This is not the API ID and hash separated by a colon! All of it is the bot token. Using a bot with Telethon still requires a separate API ID and hash.

See HTTP Bot API vs MTProto for more details.

Manual login


You can safely skip to Next steps if you’ve already completed the Interactive login. This section is only of interest if you want more control over how to manually login.

We’ve talked about the second and third parameters of the Client constructor, but not the first:

client = Client('name', 12345, '0123456789abcdef0123456789abcdef')

The first parameter is the “session”. When using a string or a Path, the library will create a SQLite database in that path. The session path can contain directory separators and live anywhere in the file system. Telethon will automatically append the .session extension if you don’t provide any.

Briefly, the session contains some of the information needed to connect to Telegram. This includes the data center belonging to the account logged-in, and the authorization key used for encryption, among other things.


Do not leak the session file! Anyone with that file can login to the account stored in it. If you believe someone else has obtained this file, immediately revoke all active sessions from an official client.

Let’s take a look at what interactive_login() does under the hood.

  1. First, it’s using an equivalent of is_authorized() to check whether the session was logged-in previously.

  2. Then, it will either bot_sign_in() with a bot token or request_login_code() with a phone number.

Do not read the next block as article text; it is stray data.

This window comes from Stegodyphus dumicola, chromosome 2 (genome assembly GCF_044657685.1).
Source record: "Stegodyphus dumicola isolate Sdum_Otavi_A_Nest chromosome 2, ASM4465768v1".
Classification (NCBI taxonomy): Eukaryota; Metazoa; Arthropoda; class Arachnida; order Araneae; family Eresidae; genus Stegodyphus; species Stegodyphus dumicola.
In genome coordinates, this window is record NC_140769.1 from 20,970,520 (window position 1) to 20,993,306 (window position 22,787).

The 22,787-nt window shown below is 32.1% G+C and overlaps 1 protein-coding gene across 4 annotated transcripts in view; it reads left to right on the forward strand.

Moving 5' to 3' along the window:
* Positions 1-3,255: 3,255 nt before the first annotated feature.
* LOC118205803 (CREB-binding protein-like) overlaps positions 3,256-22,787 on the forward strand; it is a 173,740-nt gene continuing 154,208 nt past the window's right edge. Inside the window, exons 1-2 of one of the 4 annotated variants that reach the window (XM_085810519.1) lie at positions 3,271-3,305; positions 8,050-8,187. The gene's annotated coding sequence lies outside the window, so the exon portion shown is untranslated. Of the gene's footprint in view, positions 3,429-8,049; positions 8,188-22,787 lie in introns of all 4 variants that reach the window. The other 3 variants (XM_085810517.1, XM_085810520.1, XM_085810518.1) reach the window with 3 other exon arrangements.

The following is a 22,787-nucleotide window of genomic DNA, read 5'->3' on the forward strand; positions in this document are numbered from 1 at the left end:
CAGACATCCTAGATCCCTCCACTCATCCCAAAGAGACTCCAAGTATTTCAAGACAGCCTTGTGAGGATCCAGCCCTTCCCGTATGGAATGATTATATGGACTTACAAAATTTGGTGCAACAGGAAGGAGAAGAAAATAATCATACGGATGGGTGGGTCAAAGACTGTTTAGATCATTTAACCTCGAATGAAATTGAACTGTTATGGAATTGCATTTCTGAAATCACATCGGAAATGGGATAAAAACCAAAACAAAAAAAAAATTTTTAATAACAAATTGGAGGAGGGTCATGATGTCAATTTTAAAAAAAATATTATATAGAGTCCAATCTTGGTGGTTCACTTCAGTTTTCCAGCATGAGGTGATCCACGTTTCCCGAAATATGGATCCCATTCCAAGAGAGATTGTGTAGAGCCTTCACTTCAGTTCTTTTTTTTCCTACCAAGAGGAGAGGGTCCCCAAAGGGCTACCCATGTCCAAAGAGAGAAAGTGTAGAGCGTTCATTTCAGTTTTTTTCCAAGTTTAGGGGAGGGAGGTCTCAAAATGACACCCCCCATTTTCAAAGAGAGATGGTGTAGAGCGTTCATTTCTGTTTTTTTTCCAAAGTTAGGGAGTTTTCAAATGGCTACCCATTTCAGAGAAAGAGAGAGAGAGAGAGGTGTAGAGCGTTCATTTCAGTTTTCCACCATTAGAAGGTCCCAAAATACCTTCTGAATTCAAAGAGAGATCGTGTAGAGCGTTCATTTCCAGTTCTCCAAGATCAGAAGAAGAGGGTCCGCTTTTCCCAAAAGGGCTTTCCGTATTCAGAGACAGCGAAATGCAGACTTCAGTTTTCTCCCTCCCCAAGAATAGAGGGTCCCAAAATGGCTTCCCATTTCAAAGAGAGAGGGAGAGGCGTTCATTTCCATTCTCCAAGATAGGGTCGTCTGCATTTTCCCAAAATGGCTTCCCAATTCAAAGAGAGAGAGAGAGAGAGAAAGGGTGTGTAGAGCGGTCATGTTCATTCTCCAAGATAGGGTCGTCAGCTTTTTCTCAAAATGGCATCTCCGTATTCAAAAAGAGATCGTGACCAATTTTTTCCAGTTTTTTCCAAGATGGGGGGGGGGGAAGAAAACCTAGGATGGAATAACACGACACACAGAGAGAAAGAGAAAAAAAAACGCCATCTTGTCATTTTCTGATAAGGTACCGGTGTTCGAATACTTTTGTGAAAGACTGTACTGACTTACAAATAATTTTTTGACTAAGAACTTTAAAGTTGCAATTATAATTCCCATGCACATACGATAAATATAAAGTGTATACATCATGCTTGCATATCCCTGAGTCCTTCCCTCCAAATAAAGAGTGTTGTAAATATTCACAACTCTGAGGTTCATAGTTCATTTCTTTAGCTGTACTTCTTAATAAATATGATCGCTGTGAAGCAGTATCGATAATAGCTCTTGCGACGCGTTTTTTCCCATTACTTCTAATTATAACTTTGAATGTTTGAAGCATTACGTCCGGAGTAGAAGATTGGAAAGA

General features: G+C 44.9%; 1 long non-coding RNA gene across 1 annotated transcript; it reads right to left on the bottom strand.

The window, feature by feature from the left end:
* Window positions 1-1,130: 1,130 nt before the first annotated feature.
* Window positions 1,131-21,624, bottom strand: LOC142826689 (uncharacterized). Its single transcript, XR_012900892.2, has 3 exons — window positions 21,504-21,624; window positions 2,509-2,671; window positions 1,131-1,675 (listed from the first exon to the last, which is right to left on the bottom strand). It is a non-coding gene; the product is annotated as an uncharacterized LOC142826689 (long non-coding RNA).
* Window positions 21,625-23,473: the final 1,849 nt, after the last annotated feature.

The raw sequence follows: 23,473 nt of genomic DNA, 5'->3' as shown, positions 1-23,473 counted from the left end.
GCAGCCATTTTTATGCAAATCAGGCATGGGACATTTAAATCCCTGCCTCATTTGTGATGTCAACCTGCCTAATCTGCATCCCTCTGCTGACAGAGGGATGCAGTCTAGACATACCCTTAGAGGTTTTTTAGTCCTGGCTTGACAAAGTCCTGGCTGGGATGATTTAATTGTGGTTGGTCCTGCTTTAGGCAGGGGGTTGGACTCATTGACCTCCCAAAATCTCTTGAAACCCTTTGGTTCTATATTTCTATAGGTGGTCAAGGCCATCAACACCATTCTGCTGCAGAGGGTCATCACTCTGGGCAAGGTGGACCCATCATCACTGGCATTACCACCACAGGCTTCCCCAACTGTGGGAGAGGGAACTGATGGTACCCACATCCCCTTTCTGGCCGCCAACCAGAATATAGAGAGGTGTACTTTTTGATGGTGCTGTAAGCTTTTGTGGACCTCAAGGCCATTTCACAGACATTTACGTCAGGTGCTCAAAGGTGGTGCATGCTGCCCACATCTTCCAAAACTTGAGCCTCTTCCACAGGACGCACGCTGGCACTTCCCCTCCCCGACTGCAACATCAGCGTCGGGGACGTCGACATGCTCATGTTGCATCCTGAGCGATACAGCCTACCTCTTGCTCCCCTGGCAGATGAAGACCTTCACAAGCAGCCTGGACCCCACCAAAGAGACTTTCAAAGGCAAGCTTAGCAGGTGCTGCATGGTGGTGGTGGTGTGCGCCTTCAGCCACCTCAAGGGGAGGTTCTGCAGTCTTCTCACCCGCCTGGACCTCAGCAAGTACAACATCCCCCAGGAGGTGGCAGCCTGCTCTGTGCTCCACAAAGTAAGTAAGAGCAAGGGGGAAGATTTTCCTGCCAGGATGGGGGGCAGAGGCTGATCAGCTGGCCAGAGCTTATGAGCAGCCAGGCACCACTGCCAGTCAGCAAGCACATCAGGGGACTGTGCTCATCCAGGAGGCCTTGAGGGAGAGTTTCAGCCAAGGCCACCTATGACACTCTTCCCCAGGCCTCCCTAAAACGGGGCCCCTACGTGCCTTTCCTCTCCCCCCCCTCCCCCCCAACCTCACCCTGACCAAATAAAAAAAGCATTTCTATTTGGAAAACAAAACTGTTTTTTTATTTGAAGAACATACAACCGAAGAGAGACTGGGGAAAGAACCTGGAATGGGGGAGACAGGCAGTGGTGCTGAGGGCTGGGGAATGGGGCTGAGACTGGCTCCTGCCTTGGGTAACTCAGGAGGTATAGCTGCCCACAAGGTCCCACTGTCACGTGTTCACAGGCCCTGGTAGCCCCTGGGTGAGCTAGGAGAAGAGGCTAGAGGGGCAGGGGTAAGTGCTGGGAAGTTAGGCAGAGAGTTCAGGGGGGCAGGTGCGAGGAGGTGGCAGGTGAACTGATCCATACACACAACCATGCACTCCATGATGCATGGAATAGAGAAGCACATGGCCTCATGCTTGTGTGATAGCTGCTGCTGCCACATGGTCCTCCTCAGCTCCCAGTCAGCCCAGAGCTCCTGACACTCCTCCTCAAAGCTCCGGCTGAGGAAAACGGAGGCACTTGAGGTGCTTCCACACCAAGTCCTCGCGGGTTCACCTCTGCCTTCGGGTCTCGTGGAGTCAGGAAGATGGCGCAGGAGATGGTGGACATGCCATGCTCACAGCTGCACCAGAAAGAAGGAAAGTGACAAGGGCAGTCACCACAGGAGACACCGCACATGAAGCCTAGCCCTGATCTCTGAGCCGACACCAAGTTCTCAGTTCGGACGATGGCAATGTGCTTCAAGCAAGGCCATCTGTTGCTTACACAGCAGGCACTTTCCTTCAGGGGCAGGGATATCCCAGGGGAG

• If it logged-in as a bot account, a User is returned and we’re done.

    • Otherwise, a login code was sent. Go to step 3.

  3. Attempt to complete the user sign-in with sign_in(), by entering the login code.

    • If a User is returned, we’re done.

    • Otherwise, a 2FA password is required. Go to step 4.

  4. Use Client.check_password() to check that the password is correct.

    • If the password is correct, User is returned and we’re done.

Put into code, a user can thus login as follows:

from telethon import Client
from telethon.types import User

# SESSION, API_ID, API_HASH should be previously defined in your code
async with Client(SESSION, API_ID, API_HASH) as client:
    if not await client.is_authorized():
        phone = input('phone: ')
        login_token = await client.request_login_code(phone_or_token)

        code = input('code: ')
        user_or_token = await client.sign_in(login_token, code)

        if isinstance(user_or_token, User):
            return user_or_token

        # user_or_token is PasswordToken
        password_token = user_or_token

        import getpass
        password = getpass.getpass("password: ")
        user = await client.check_password(password_token, password)

    ...  # can now use the client and user

A bot account does not need to request login code and cannot have passwords, so the login flow is much simpler:

from telethon import Client

# SESSION, API_ID, API_HASH should be previously defined in your code
async with Client(SESSION, API_ID, API_HASH) as client:
    if not await client.is_authorized():
        bot_token = input('token: ')
        bot_user = await client.bot_sign_in(bot_token)

    ...  # can now use the client and bot_user

To get a bot account, you need to talk with @BotFather.

You may have noticed the async with keywords. The Client can be used in a context-manager. This will automatically call Client.connect() and Client.disconnect() for you.

A good way to structure your code is as follows:

import asyncio
from telethon import Client

API_ID = ...
API_HASH = ...

async def main():
    async with Client(SESSION, API_ID, API_HASH) as client:
        ...  # use client to your heart's content

if __name__ == '__main__':

This way, both the asyncio event loop and the Client will exit cleanly. Otherwise, you might run into errors such as tasks being destroyed while pending.


Once a Client instance has been connected, you cannot change the asyncio event loop. Methods like setup and tear-down a new event loop every time. If the loop changes, the client is likely to be “stuck” because its loop cannot advance.

If you want to learn how asyncio works under the hood or need an introduction, you can read my own blog post An Introduction to Asyncio.